• I feel scared because my son could permanently hurt or kill himself with his drug abuse.

Believe it or not, simply breaking down the complexities of my frustration helped me to feel better. Now, taking the next step becomes easier because I am better able to focus on exactly what is wrong and decide how to deal with it.

Sense Meets Emotion

I look at my list of feelings and see sadness, anger, helplessness, hostility, shame, guilt, fatigue, and fear. Fear fuels bad choices, so I'll look at ways to deal with fear first.

I am afraid that my son will die because of his addiction. This is a very real fear that could happen. How can I prevent it from happening? I can refuse to allow his "friends" into my home. I can talk to my son and share my fear. I can check his room daily and throw out any substance/paraphernalia I find there. Otherwise, keeping my home a "safe place" for him to live is the best I can do. I cannot control what he chooses to do.

I do not want to become hostile toward my son. I think that after I tell him how I feel, my hostility level will diminish. If it doesn't, I'll have to revisit it. I am ashamed of his decisions primarily because I know my children are at risk for this behavior because I chose to stay in abuse with their father for so long. I am attempting to take the blame for his addiction. I can go back to my Al-Anon memories and re-read the literature on this issue. My son is 19 and responsible for his decisions; I will seek out people who have gone through this and talk to them. I will pray for guidance.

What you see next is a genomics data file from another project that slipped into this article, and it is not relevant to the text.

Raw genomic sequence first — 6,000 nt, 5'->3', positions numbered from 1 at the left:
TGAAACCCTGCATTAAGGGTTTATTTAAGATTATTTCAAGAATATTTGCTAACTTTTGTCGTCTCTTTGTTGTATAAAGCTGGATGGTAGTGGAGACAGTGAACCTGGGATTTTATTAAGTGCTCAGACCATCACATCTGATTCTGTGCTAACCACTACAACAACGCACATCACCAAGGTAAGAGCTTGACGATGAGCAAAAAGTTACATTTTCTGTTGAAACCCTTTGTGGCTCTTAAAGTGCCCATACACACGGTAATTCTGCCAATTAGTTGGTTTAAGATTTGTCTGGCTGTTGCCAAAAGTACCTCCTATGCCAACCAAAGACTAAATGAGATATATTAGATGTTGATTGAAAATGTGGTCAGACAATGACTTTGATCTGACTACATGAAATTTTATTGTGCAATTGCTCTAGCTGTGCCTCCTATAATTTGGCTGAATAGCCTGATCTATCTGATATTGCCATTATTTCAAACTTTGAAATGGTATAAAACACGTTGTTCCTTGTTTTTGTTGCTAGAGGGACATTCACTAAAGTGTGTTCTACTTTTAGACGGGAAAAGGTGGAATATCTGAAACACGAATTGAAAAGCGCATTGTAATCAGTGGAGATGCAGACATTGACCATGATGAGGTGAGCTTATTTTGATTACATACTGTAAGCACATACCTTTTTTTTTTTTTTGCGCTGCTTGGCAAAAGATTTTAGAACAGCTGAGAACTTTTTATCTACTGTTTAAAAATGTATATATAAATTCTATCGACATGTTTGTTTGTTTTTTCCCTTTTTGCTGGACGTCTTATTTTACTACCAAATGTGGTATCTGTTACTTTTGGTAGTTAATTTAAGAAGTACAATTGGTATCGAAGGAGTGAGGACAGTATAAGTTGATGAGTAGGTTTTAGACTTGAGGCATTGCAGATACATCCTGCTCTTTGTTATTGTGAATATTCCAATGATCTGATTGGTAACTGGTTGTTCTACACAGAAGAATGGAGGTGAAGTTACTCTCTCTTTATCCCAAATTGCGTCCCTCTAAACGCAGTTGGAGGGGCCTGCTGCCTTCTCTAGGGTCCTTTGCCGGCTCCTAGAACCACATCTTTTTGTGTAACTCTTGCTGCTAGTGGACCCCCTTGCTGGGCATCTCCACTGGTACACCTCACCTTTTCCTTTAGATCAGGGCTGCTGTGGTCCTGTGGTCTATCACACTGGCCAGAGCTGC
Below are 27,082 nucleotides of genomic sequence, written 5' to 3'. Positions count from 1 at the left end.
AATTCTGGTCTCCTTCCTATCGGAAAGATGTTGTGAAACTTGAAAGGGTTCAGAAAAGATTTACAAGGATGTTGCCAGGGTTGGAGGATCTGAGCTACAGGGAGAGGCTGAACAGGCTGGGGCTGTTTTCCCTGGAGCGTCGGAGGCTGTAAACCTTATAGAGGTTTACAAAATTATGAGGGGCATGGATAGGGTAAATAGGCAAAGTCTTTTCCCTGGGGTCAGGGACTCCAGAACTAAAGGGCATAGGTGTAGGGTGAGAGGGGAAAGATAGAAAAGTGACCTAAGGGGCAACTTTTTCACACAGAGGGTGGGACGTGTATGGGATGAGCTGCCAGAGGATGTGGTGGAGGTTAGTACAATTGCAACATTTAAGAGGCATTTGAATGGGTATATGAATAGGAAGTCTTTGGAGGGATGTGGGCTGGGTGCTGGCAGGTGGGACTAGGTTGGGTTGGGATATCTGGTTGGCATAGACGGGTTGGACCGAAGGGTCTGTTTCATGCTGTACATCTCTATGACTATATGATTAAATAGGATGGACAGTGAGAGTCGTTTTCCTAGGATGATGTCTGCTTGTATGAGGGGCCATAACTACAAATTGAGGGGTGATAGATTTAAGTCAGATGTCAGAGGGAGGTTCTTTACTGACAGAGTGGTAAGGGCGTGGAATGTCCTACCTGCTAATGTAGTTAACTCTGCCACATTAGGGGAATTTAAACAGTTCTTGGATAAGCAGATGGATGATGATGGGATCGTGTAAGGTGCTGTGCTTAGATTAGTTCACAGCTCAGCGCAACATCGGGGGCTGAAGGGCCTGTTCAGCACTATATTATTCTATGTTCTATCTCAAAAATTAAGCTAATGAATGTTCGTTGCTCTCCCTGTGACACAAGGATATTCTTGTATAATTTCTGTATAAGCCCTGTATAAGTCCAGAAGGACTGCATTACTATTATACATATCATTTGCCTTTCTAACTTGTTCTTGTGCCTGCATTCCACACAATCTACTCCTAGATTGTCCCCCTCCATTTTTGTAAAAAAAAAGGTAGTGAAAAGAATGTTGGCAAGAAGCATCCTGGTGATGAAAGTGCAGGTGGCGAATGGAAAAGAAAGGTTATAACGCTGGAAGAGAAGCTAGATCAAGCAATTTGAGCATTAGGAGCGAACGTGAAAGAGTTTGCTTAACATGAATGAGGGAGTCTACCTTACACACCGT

I am left with sadness and fatigue. I think the sadness results from logical emotions. I will not deny my sadness. I will live through it, feel it, and remember that it will pass. I will detach myself, once again, from my son's decisions to relieve stress and fatigue. I will take good care of myself so far as food and sleep. I will act on my plans, and that will help me to overcome my feelings of helplessness.

There is no quick fix. Some things never change, but knowing that I am doing what I can makes me feel stronger. I am regaining my sense of "wholeness" and peace. I think I'll take of my boxing gloves now.

APA Reference
Jo, K. (2012, October 11). Using Your Emotion To Find Your Best Solutions Empowers You, HealthyPlace. Retrieved on 2024, July 20 from

Author: Kellie Jo Holly

linda brock
November, 28 2012 at 3:19 pm

so sorry i know that is so scarey and it is real my daughter lost her mind becuase of drugs she hears voices now and i have to take care of her i am angry if she just would have listen to me we all wouldnt be in this mess she needs help with every task and on top of all that i have my abuser that needs 24 hour attention i cant answer a message on the phone that im not accused of not paying attention to what hes talking about ,seems like he needs to feel so important he dont like to be alone a second i bet he says my name 50 times a day and dont let me evn sound aggravated then i have a attitude and, me and, my mental ill daughter gets picked on 24 7 the bread isant wrapped up right who put this here where is this im so tired of it and of course hes just rying to help i feel he looks for things to fuss at